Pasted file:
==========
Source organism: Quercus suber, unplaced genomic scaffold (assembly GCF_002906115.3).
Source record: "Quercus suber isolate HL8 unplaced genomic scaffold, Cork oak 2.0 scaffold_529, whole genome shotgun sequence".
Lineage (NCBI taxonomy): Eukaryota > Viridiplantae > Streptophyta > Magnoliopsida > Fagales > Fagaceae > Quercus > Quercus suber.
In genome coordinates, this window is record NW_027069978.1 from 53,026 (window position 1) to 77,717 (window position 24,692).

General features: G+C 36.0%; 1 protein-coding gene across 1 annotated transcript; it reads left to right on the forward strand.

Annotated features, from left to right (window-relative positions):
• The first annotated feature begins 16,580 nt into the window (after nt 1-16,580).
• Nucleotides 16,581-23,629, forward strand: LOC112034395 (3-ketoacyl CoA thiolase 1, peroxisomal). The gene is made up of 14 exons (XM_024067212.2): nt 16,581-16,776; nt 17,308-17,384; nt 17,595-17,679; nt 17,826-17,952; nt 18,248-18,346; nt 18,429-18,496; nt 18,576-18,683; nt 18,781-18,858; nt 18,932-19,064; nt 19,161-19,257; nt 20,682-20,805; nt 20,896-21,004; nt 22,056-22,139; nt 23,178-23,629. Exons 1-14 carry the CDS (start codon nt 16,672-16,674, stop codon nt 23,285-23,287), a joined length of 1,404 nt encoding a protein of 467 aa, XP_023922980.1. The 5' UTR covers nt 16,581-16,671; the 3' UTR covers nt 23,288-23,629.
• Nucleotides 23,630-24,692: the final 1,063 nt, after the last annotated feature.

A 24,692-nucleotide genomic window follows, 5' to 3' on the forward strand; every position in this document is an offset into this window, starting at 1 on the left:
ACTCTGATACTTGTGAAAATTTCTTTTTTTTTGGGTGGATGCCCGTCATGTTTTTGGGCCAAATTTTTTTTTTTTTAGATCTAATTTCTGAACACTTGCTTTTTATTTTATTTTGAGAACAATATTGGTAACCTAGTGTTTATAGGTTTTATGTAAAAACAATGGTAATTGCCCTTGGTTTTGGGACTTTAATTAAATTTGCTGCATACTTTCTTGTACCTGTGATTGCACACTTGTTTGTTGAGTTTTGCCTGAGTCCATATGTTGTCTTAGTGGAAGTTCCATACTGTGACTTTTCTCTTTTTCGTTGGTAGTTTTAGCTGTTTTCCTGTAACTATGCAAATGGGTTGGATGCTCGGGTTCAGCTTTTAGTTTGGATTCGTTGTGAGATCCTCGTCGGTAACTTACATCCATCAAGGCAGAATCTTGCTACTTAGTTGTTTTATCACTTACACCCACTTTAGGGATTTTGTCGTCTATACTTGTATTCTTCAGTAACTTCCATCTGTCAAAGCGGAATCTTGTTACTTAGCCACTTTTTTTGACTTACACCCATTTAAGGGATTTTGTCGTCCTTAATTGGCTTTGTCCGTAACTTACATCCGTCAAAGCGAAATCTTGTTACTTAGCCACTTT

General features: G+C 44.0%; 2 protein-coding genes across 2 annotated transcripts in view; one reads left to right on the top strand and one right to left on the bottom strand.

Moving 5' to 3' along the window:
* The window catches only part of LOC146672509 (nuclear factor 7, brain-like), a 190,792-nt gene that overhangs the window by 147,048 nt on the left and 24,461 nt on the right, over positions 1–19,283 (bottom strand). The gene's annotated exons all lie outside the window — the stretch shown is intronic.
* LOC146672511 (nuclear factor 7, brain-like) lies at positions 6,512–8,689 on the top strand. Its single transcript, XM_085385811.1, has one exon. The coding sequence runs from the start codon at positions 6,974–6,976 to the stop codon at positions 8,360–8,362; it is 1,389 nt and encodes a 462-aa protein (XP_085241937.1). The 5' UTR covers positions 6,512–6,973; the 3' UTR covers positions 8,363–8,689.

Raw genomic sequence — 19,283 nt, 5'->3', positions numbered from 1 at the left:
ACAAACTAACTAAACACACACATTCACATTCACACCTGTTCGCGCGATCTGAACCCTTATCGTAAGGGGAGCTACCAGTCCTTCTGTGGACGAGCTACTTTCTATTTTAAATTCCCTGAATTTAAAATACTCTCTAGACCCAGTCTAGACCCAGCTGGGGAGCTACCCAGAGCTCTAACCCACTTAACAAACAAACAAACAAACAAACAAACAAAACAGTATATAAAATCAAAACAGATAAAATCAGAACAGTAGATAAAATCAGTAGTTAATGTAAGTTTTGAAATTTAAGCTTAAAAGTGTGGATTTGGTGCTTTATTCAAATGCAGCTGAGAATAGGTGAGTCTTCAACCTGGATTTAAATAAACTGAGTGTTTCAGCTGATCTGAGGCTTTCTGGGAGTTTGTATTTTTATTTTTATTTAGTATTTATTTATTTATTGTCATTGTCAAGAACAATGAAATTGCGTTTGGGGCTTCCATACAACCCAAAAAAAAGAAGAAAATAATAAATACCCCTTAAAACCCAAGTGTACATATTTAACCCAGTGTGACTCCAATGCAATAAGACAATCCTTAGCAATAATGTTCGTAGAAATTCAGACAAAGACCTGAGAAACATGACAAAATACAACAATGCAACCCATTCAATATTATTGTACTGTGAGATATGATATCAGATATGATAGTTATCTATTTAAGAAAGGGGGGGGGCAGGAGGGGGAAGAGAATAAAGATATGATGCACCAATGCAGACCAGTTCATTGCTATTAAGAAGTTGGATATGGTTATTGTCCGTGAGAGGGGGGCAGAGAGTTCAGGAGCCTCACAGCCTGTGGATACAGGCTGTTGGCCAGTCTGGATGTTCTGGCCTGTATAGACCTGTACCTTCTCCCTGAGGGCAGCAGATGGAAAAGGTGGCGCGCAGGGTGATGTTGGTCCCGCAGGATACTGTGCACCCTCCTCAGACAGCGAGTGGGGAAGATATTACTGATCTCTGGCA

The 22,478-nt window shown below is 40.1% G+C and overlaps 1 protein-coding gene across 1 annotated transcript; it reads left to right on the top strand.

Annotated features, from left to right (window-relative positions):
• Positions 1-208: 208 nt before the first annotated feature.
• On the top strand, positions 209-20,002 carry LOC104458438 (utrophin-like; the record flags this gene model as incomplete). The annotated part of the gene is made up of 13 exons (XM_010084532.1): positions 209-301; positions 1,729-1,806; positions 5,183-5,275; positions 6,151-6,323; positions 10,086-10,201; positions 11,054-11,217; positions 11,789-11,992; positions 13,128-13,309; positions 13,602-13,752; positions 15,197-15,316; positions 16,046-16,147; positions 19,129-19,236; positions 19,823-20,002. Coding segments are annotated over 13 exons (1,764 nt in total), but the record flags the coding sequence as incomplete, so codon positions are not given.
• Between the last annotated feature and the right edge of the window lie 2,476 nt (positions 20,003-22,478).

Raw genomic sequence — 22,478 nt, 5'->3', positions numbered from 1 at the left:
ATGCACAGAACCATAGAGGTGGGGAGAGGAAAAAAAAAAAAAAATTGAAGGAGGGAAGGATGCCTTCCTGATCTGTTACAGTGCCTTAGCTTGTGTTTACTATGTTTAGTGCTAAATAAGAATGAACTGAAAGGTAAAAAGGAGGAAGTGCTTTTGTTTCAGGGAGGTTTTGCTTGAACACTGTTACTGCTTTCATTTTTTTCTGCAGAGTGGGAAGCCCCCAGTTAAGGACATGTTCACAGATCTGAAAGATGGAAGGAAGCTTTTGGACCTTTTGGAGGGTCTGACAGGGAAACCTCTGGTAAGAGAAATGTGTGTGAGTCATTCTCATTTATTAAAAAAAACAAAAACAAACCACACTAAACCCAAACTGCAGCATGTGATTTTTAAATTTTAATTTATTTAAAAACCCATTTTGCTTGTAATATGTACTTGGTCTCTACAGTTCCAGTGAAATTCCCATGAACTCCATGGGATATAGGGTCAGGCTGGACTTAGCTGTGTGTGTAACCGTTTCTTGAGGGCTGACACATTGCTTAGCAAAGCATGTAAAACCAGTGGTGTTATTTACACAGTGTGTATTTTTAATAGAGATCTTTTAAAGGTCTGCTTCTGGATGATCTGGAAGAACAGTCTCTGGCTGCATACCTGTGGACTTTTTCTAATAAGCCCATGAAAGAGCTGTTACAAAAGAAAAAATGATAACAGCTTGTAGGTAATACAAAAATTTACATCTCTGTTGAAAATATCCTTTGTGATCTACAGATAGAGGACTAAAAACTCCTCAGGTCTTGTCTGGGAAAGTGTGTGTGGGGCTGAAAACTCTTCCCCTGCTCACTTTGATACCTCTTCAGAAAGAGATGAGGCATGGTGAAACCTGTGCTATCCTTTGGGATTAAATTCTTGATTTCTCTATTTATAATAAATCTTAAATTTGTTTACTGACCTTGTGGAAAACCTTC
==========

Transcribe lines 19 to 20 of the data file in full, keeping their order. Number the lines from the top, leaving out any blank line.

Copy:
Annotated features, from left to right (window-relative positions):
• Positions 1-208: 208 nt before the first annotated feature.